Software-as-a-Service (SaaS) and Infrastructure-as-a-Service, the provision and delivery of your core business applications, are sold on a monthly subscription basis, so there are no hefty upfront bills and all upgrades are the responsibility of the vendor in the cloud. Plus there are significant savings in the expense of internal IT staff or external consultants and the maintenance of physical servers and equipment.

It is now possible to have access to sophisticated and affordable cloud-based accounting, CRM and even eCommerce all in a single, fully integrated suite: one business suite which works the same way no matter what application you use, and a single system for all your staff to learn.

Opening a new office, creating a mobile workforce, providing a customer portal, coping with a shutdown from a natural disaster – all are made more manageable with your entire IT system in the cloud. It frees management and sales teams from the constraints of being in the office – you can log in from anywhere to get an up to date view of your business and customer requirements. You can even go on holidays, log in to see that everything is running smoothly and return to the beach.

Efficiency and innovation

Businesses looking at a cloud strategy should quiz potential suppliers of IT solutions on how their technologies can power entirely new ways of doing and running the business.

Where a company might previously have kept a large inventory, it might be able to pass orders directly to its suppliers in real time, cutting out the cost of keeping stock whilst maintaining high levels of responsiveness to its customers. If your accounting, eCommerce, customer and finance systems are unified it’s easier to experiment with multiple sales channels – both online and offline – leveraging the same central warehouse and investment in stock.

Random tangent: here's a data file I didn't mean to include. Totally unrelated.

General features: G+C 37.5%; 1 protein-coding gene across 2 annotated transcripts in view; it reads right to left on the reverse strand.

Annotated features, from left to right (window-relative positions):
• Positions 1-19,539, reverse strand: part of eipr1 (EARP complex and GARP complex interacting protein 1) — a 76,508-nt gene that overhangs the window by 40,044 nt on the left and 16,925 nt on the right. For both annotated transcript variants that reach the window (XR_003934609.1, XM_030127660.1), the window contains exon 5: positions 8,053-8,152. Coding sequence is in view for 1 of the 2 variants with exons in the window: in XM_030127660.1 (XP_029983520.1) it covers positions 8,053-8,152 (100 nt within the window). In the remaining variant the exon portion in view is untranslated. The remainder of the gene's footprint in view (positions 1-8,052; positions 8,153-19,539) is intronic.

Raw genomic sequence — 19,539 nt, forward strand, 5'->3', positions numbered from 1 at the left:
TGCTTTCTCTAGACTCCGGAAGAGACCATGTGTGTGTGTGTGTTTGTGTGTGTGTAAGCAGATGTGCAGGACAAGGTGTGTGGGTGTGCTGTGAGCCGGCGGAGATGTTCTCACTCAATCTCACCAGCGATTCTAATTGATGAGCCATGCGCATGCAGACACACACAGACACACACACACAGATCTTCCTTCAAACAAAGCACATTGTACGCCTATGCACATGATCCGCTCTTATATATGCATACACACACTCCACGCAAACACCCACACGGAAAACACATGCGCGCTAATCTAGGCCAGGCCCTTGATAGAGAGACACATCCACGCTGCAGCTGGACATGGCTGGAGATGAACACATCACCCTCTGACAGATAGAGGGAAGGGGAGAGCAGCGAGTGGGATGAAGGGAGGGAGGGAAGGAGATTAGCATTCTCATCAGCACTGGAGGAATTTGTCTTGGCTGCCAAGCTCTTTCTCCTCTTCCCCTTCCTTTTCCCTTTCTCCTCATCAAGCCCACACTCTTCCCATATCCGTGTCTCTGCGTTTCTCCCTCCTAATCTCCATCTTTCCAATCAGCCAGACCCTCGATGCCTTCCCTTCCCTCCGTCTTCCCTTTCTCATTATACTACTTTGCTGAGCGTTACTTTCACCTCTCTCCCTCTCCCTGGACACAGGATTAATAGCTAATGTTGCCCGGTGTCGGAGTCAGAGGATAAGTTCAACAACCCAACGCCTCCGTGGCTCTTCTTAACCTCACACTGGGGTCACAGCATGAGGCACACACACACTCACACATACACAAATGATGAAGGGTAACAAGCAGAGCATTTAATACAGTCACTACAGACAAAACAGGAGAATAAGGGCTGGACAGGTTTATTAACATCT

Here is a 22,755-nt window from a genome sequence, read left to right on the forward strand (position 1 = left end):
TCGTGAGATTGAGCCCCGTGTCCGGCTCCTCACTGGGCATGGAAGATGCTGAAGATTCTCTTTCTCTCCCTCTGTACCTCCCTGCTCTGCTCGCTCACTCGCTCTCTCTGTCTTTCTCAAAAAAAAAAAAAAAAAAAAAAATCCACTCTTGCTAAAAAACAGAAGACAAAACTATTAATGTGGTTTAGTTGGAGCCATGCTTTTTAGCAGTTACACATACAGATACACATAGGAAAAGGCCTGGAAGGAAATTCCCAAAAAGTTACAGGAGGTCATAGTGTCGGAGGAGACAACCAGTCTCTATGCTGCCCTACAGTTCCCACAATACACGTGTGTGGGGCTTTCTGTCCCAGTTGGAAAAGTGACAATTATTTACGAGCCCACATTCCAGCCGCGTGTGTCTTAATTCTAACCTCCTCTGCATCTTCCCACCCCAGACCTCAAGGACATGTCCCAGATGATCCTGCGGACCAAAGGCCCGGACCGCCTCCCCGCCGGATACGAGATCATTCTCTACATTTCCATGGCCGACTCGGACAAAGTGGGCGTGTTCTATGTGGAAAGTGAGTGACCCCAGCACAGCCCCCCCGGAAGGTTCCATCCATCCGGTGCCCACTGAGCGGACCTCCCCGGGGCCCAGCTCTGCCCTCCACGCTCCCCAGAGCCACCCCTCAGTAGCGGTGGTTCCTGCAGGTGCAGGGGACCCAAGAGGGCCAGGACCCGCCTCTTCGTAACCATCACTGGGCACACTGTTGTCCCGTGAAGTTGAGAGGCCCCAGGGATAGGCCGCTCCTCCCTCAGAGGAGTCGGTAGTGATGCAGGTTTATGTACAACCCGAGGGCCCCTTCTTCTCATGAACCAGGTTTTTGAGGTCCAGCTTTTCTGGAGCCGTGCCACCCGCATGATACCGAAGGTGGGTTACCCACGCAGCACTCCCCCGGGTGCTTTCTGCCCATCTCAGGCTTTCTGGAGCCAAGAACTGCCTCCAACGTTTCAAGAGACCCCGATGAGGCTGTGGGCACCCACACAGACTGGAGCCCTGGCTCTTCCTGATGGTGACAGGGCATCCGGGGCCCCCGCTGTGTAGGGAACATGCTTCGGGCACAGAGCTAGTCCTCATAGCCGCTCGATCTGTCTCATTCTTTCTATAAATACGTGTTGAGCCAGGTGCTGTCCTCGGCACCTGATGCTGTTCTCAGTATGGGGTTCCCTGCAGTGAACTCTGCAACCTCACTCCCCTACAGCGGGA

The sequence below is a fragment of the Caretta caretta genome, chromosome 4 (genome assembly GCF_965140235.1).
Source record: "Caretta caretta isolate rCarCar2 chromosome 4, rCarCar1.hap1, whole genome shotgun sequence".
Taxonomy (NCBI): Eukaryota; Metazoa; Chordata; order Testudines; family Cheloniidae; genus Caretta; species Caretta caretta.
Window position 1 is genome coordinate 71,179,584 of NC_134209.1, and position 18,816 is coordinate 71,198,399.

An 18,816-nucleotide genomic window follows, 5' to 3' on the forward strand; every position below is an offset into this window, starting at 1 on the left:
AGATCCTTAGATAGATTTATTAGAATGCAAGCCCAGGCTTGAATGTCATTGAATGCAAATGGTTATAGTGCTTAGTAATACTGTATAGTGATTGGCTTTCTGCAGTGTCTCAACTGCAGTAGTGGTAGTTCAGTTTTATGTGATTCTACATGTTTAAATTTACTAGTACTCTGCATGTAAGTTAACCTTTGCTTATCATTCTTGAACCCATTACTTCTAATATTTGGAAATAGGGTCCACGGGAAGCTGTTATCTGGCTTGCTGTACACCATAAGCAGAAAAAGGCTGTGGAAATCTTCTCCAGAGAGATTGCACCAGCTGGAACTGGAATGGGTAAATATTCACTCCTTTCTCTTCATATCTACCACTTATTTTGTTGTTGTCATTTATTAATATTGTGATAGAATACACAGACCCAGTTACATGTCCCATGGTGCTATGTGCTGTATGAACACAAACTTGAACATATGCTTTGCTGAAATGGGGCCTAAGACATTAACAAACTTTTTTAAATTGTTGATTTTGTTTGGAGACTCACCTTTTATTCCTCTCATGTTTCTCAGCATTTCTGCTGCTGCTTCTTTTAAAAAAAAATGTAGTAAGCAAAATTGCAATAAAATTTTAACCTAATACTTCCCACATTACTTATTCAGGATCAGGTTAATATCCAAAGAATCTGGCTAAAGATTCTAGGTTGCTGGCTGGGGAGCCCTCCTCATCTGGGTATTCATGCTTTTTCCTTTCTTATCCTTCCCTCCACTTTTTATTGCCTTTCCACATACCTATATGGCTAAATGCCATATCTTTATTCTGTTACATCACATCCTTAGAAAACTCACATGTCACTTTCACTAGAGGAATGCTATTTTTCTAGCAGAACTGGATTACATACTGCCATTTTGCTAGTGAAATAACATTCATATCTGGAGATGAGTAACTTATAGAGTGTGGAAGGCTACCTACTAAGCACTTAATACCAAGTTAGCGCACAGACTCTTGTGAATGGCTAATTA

A services-based business might provide the ability for consultants to submit time and expense sheets directly for approval in the system – improving the project tracking process and speeding up the billing cycle – or, indeed, publish project status updates and other collateral in a secure customer portal online, and thus improve customer communications.

All enterprises are now able to transform their customer communications by monitoring and engaging with them directly from their business management platform via the media that matters to them – from Twitter to Facebook and back.

To ensure you remain competitive and thrive, it’s vital that in evaluating these new technology platforms you don’t replicate in the cloud what you do now. Look to embrace the opportunity to do things differently.

–Mark Troselj is APAC MD and VP of Sales for NetSuite, a leading cloud solutions provider

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Lorna Brett

Lorna Brett

Lorna was Dynamic Business’ Social Web Editor in 2011/12. She’s a social media obsessed journalist, who has a passion for small business. Outside the 9 to 5, you’re likely to find her trawling the web for online bargains, perfecting her amateur photography skills or enjoying one too many cappucinos. You can follow her on <a href="https://twitter.com/#!/dynamicbusiness">Twitter @DynamicBusiness</a>